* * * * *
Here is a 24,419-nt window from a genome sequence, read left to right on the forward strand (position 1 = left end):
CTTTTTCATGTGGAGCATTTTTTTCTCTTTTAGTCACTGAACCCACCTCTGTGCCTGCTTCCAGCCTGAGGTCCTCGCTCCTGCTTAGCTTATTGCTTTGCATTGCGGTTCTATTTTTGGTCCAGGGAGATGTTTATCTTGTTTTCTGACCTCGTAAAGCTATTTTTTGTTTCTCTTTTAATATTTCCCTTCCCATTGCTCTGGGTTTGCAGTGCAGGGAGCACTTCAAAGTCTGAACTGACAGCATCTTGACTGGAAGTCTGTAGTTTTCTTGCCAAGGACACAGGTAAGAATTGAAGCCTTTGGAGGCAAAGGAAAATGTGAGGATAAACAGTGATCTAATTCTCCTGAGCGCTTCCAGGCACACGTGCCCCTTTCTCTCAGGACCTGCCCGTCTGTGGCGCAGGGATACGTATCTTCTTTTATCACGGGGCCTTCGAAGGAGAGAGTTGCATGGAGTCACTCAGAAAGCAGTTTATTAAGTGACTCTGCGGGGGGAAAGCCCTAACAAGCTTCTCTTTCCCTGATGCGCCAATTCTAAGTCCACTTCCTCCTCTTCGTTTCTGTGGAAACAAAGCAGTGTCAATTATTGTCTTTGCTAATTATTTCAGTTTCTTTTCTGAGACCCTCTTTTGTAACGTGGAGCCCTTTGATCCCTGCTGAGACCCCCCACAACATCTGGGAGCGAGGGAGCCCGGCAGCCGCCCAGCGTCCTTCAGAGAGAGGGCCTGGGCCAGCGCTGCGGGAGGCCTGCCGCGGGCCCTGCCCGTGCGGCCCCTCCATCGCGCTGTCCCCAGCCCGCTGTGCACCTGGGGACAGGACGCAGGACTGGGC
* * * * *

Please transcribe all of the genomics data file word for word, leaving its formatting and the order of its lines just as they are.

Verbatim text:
Here is a 24,419-nt window from a genome sequence, read left to right on the forward strand (position 1 = left end):
CTTTTTCATGTGGAGCATTTTTTTCTCTTTTAGTCACTGAACCCACCTCTGTGCCTGCTTCCAGCCTGAGGTCCTCGCTCCTGCTTAGCTTATTGCTTTGCATTGCGGTTCTATTTTTGGTCCAGGGAGATGTTTATCTTGTTTTCTGACCTCGTAAAGCTATTTTTTGTTTCTCTTTTAATATTTCCCTTCCCATTGCTCTGGGTTTGCAGTGCAGGGAGCACTTCAAAGTCTGAACTGACAGCATCTTGACTGGAAGTCTGTAGTTTTCTTGCCAAGGACACAGGTAAGAATTGAAGCCTTTGGAGGCAAAGGAAAATGTGAGGATAAACAGTGATCTAATTCTCCTGAGCGCTTCCAGGCACACGTGCCCCTTTCTCTCAGGACCTGCCCGTCTGTGGCGCAGGGATACGTATCTTCTTTTATCACGGGGCCTTCGAAGGAGAGAGTTGCATGGAGTCACTCAGAAAGCAGTTTATTAAGTGACTCTGCGGGGGGAAAGCCCTAACAAGCTTCTCTTTCCCTGATGCGCCAATTCTAAGTCCACTTCCTCCTCTTCGTTTCTGTGGAAACAAAGCAGTGTCAATTATTGTCTTTGCTAATTATTTCAGTTTCTTTTCTGAGACCCTCTTTTGTAACGTGGAGCCCTTTGATCCCTGCTGAGACCCCCCACAACATCTGGGAGCGAGGGAGCCCGGCAGCCGCCCAGCGTCCTTCAGAGAGAGGGCCTGGGCCAGCGCTGCGGGAGGCCTGCCGCGGGCCCTGCCCGTGCGGCCCCTCCATCGCGCTGTCCCCAGCCCGCTGTGCACCTGGGGACAGGACGCAGGACTGGGC